David Dees was and remains, without question, the most brilliant, revolutionary Political Artist of our times. David redefined the entire genre and created his own unprecedented and singular platform of political expression and social commentary.
I cannot imagine anyone capturing or duplicating his overwhelming use of imagery and color to make such enormous, sometimes frightening, often witty and always powerful statements. Many of his images instantly knock the observer into a heightened state of clarity and realization of what is being done to all of us by the deep state and World Matrix of Zionist, communist, socialist globalization.
It is never easy saying goodbye. Especially to a friend and colleague with whom one has shared so many extraordinary experiences. David was more than a friend…he was a professional colleague, a neighbor, a confidante and someone who enjoyed giving and sharing. He gave his art to the world, he gave his time to people in need, he loved nature and most especially his cats and bunnies …for which he built a little paradise on the half acre and modest home I managed to find for him almost ten years ago. That is quite a story in itself.
How many people do you know who would spend all afternoon singing and entertaining the elderly and ill in hospice and extended care residences? I would often go with him when he performed at these places and I can tell you that I’ve seen a lot of older Americans smiling with wet eyes as David sang to them. When the end of an afternoon would arrive and it would be time to go, I’d start helping him pack his music equipment to drive him home…and watch many of these seniors come up to him…some being pushed in wheelchairs…to thank him often through tears of appreciation.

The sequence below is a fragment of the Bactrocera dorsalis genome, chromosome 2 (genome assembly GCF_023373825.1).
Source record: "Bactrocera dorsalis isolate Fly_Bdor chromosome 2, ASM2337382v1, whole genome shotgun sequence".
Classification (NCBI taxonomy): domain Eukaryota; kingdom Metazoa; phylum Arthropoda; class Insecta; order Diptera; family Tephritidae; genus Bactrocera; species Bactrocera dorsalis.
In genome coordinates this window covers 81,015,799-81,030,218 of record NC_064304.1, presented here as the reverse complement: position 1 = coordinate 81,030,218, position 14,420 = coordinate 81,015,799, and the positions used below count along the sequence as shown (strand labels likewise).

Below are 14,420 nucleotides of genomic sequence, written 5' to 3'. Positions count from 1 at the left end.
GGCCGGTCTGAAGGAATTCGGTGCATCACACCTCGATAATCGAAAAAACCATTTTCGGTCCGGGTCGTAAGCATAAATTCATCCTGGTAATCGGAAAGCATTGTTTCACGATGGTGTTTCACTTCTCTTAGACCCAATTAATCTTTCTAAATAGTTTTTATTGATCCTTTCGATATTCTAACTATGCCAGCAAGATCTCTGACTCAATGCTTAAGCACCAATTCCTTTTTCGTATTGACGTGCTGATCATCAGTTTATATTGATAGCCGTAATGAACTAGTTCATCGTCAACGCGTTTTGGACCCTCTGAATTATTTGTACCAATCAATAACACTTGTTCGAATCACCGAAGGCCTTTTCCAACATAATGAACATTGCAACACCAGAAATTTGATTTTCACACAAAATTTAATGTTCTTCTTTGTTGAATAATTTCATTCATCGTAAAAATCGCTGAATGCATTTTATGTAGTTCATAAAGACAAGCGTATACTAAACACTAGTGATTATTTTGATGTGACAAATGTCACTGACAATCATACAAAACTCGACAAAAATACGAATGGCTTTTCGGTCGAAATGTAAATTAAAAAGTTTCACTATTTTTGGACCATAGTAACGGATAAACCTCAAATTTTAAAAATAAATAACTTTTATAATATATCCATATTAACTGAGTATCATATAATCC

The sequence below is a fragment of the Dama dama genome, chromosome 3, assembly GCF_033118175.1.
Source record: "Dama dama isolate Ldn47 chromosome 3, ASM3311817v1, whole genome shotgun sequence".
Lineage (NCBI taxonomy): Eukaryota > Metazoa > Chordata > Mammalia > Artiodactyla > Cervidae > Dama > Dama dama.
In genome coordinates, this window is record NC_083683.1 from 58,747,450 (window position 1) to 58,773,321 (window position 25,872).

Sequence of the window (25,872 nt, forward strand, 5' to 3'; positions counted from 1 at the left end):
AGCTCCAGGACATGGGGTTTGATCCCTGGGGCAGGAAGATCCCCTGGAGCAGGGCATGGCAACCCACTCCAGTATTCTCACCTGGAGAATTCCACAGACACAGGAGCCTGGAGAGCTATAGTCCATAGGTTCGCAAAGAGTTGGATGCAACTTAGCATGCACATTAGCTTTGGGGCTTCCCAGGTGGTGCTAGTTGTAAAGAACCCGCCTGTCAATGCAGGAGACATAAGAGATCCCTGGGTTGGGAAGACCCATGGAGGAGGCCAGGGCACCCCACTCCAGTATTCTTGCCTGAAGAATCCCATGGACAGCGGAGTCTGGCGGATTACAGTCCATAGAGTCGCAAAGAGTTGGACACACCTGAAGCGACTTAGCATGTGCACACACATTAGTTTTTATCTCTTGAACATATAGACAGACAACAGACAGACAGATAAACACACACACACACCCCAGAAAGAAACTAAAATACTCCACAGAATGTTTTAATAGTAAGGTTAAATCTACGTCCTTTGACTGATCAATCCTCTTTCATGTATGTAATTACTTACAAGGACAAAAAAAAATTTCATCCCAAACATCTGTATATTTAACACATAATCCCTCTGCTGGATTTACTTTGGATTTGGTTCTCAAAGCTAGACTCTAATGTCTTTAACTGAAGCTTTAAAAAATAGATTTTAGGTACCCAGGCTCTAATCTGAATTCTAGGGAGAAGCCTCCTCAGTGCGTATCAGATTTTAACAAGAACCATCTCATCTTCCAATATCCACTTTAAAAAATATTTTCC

Shortly before I helped move him into a hospice here in town, he said to me ‘How strange that after all those times I’d sing at hospices that now it’s me who is going into one.’ I was with David as much as I could be from the time he learned of the diagnosis through two hospital stays, 10 radiation sessions and then, finally, to what is considered to be the best hospice available in our area. His stay there was made possible by one of his doctors who came to know him and learned about his art and his efforts to help the world wake up and achieve meaningful change.
I would drive and visit him most every day during the last stage. I tried to be sure he had at least one visitor each day. I last visited him in the early evening of Saturday, May 30. I knew it would be the final visit and even though he couldn’t talk and was heavily sedated, I just sat next to him in my usual chair for over an hour so he wouldn’t be alone. All I said was, ‘I’m here…just rest.’ I didn’t wan’t him to feel any need to whisper.
I could tell he was in increasing discomfort and I finally, whispered to him ‘Would you like me to get you something for the pain? He perceptively nodded and I left to alert the nurse who brought the medication in a few minutes later. I finally left after he received another maximal dose and could see, after some minutes, that he was not in as much distress.